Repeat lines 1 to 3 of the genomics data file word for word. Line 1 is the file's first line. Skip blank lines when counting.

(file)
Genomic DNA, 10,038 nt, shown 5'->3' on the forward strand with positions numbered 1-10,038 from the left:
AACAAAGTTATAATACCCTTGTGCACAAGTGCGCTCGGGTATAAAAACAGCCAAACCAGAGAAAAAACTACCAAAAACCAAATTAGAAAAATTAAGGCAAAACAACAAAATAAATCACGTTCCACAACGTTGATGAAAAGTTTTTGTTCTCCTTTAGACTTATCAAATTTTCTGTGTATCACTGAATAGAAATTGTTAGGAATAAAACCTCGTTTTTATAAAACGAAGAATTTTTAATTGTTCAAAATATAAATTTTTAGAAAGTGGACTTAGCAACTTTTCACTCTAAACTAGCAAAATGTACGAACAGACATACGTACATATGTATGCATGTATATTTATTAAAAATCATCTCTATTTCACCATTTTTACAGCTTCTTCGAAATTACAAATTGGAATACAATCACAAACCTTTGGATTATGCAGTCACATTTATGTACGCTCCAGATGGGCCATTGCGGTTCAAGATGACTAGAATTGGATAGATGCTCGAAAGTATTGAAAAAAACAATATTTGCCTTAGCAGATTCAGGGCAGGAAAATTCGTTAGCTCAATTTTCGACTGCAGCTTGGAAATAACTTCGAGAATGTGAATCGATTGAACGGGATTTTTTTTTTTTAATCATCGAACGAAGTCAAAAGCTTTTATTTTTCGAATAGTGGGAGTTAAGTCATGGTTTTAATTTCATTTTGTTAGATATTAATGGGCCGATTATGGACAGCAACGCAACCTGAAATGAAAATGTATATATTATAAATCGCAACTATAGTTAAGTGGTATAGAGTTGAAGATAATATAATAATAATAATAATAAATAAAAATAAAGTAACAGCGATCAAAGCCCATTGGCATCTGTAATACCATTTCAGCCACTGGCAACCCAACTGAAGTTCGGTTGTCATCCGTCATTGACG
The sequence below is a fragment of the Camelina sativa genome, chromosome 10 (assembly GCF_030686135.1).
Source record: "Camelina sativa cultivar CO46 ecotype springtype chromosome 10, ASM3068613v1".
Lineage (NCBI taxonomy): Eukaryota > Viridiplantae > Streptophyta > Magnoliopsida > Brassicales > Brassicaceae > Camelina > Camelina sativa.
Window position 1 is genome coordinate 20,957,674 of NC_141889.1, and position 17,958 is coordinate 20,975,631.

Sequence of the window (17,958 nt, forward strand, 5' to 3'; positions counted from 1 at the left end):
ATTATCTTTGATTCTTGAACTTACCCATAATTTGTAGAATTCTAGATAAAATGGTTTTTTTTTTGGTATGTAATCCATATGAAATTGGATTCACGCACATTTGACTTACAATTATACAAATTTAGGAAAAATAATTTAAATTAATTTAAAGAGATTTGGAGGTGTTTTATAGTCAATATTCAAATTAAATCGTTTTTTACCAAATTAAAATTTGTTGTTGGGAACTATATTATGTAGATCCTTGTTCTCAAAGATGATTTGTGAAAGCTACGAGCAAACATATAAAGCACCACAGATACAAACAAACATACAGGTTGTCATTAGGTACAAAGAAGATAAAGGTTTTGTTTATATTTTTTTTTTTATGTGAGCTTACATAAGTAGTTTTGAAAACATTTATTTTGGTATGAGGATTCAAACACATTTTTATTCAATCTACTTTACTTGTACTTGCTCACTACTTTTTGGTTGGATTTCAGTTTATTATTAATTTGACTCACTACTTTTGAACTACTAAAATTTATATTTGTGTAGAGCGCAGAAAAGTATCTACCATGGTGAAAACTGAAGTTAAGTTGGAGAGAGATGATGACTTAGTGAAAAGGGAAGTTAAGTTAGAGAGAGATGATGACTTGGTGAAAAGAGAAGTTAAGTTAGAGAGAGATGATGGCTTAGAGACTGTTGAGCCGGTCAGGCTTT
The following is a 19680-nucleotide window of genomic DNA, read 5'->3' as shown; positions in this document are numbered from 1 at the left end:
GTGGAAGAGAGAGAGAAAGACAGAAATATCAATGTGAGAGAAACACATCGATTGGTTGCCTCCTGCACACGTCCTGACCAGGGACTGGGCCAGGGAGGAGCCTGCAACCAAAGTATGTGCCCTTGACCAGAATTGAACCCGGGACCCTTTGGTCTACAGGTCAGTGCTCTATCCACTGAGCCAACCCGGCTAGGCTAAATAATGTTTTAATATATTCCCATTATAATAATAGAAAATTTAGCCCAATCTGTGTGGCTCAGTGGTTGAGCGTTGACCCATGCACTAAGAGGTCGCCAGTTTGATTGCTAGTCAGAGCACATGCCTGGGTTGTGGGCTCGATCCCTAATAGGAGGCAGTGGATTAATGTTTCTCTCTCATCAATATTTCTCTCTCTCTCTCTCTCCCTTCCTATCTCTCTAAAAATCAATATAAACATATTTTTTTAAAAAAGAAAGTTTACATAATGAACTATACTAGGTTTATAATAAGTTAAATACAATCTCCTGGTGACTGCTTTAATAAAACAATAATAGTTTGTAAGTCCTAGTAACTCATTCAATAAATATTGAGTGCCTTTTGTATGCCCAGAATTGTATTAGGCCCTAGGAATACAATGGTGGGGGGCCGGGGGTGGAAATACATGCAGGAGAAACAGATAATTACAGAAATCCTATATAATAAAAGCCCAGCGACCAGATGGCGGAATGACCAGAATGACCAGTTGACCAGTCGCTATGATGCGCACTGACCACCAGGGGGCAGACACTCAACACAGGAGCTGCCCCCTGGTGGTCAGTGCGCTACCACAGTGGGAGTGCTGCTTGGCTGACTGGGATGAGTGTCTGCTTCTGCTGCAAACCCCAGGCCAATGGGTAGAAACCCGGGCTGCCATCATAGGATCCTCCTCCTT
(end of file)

Genomic DNA, 10,038 nt, shown 5'->3' on the forward strand with positions numbered 1-10,038 from the left:
AACAAAGTTATAATACCCTTGTGCACAAGTGCGCTCGGGTATAAAAACAGCCAAACCAGAGAAAAAACTACCAAAAACCAAATTAGAAAAATTAAGGCAAAACAACAAAATAAATCACGTTCCACAACGTTGATGAAAAGTTTTTGTTCTCCTTTAGACTTATCAAATTTTCTGTGTATCACTGAATAGAAATTGTTAGGAATAAAACCTCGTTTTTATAAAACGAAGAATTTTTAATTGTTCAAAATATAAATTTTTAGAAAGTGGACTTAGCAACTTTTCACTCTAAACTAGCAAAATGTACGAACAGACATACGTACATATGTATGCATGTATATTTATTAAAAATCATCTCTATTTCACCATTTTTACAGCTTCTTCGAAATTACAAATTGGAATACAATCACAAACCTTTGGATTATGCAGTCACATTTATGTACGCTCCAGATGGGCCATTGCGGTTCAAGATGACTAGAATTGGATAGATGCTCGAAAGTATTGAAAAAAACAATATTTGCCTTAGCAGATTCAGGGCAGGAAAATTCGTTAGCTCAATTTTCGACTGCAGCTTGGAAATAACTTCGAGAATGTGAATCGATTGAACGGGATTTTTTTTTTTTAATCATCGAACGAAGTCAAAAGCTTTTATTTTTCGAATAGTGGGAGTTAAGTCATGGTTTTAATTTCATTTTGTTAGATATTAATGGGCCGATTATGGACAGCAACGCAACCTGAAATGAAAATGTATATATTATAAATCGCAACTATAGTTAAGTGGTATAGAGTTGAAGATAATATAATAATAATAATAATAAATAAAAATAAAGTAACAGCGATCAAAGCCCATTGGCATCTGTAATACCATTTCAGCCACTGGCAACCCAACTGAAGTTCGGTTGTCATCCGTCATTGACG
The sequence below is a fragment of the Camelina sativa genome, chromosome 10 (assembly GCF_030686135.1).